Much of this may be true. Certainly, libraries often do have computers and kids can have access to those computers. And so on and so forth.

But, again, we need a reality check. There are three things you need to know.

First, the Po Black Kids in the inner city already knew this. If you have ever gone to an inner city library you would know that they know it. If you go to the library in the inner city before it opens on the weekends you’ll see this line of Po Black Kids outside and around the block, regardless of weather, waiting to get into the library. There, they are herded into waiting areas by the library staff and eventually given access to the computers, several at once, for limited periods of time.

Reality one: They know this and are doing it. Reality two: The 1%, in all their wisdom, have worked the system so that libraries around the country are generally closing, not expanding. The anti-tax lobby has shut down library after library. There is more and more need for what you are telling the Po Black Kids to make use of, and less and less of those resources to go around.

And Reality three: They have been using the free technology all along, and it has helped, but it is not enough.

“I would also, when possible, get my books for free at Project Gutenberg and learn how to do research at the CIA World Factbook and Wikipedia to help me with my studies.”

Do you know that the teachers in the school YOUR kids go to forbid them from using secondary sources like Wikipedia for most of their research, and that private high schools and better funded libraries have actual reference librarians and resources that make things like the CIA World Factbook only a small and fairly insignificant part of the overall material available to students?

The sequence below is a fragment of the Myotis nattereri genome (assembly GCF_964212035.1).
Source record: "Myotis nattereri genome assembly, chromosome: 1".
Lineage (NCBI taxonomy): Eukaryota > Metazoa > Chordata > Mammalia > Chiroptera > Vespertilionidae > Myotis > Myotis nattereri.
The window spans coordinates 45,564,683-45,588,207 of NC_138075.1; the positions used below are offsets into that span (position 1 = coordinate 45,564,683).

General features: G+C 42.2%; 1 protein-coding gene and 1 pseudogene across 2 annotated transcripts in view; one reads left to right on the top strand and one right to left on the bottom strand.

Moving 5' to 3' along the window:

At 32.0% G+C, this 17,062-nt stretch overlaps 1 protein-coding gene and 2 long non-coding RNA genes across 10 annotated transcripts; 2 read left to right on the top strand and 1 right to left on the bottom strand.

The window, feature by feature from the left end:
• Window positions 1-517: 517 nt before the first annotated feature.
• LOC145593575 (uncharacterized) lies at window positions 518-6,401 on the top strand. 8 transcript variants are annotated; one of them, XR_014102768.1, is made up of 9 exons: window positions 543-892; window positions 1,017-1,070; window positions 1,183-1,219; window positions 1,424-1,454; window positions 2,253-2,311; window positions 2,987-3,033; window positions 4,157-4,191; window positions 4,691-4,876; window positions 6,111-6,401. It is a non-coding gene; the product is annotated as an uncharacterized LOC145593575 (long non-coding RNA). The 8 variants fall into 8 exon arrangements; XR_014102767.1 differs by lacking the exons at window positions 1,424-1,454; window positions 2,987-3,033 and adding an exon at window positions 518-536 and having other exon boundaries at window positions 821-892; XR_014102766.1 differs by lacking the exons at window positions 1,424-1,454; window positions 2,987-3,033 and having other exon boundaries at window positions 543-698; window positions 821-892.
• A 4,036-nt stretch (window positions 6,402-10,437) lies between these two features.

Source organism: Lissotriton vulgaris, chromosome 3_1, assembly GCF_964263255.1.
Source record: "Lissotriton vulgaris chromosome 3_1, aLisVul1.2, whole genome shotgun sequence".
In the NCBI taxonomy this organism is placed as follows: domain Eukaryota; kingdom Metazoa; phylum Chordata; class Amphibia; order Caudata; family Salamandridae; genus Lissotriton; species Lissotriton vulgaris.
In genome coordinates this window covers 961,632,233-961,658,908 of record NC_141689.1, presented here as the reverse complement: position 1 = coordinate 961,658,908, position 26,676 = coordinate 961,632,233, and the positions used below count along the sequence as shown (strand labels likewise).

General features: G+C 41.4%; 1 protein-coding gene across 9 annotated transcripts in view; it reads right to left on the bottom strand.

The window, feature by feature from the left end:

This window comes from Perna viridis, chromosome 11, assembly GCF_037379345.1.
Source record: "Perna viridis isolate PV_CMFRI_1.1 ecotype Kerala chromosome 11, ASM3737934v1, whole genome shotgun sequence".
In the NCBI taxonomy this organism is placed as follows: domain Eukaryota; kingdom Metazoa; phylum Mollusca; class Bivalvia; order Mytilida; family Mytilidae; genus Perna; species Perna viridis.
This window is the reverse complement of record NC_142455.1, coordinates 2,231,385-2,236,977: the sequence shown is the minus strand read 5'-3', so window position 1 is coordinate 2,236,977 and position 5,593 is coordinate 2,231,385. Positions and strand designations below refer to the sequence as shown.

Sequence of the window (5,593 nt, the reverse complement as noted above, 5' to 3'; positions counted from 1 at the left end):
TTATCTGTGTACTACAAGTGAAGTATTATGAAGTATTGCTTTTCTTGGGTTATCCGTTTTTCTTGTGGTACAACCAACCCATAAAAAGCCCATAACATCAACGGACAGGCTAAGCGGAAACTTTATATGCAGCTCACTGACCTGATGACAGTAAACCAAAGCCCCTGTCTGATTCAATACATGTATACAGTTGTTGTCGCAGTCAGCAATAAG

Yes, all the online and electronic resources you suggest are great ideas. I’m pretty sure, though, that virtually every kid in the country already knows about what is out there, and most are already using them. I think perhaps you have misidentified the problem.

“In Philadelphia, there are nationally recognized magnet schools like Central, Girls High and Masterman. These schools are free. But they are hard to get in to. You need good grades and good test scores. And there are also other good magnet and charter schools in the city. You also need good grades to get into those. In a school system that is so broken these are bright spots. Getting into one of these schools opens up a world of opportunities. More than 90% of the kids that go to Central go on to college. ”

I do not know the Philadelphia school system, but from what you are saying here there may be a structural problem that is common in US cities. A very bad (mainly because it is badly funded) school system does not produce the students who are then eligible for selection for those high end, merit-based schools.

“Or even a private school. Most private schools I know are filled to the brim with the 1%. That’s because these schools are exclusive and expensive, costing anywhere between $20 and $50k per year. But there’s a secret about them. Most have scholarship programs.’

Our nearest private school has a scholarship program. I had occasion to look into it, because I knew this poor kid who was so academically talented that her teachers insisted that she go to this school. A former dean from the school wrote a recommendation for this kid, but without funding from a scholarship it would be impossible. It turns out, however, that the best they ever do is to cut a year’s fees by about 30%, and that is only for a few students, so this “school for the 1%” still costs about the same as a private college, after the scholarship is applied.

No, you see, the 1% don’t really want those Po Black Kids from the Inner City in their schools. There are scholarship programs. Some schools even claim that 80% (or some other large number) of students get financial help. But, if you look at the numbers, either a very very small number of kids get enough help to make it possible for a Po Black kid of the inner city to go, or it is spread out so almost every student gets something, but every student has to pay far more than even a middle class family can afford without a loan.

In short, it isn’t really true that the Po Black Kids you are trying to help here can go to prep school. Duh.

“Trust me, they want to show diversity. They want to show smiling, smart kids of many different colors and races on their fundraising brochures.”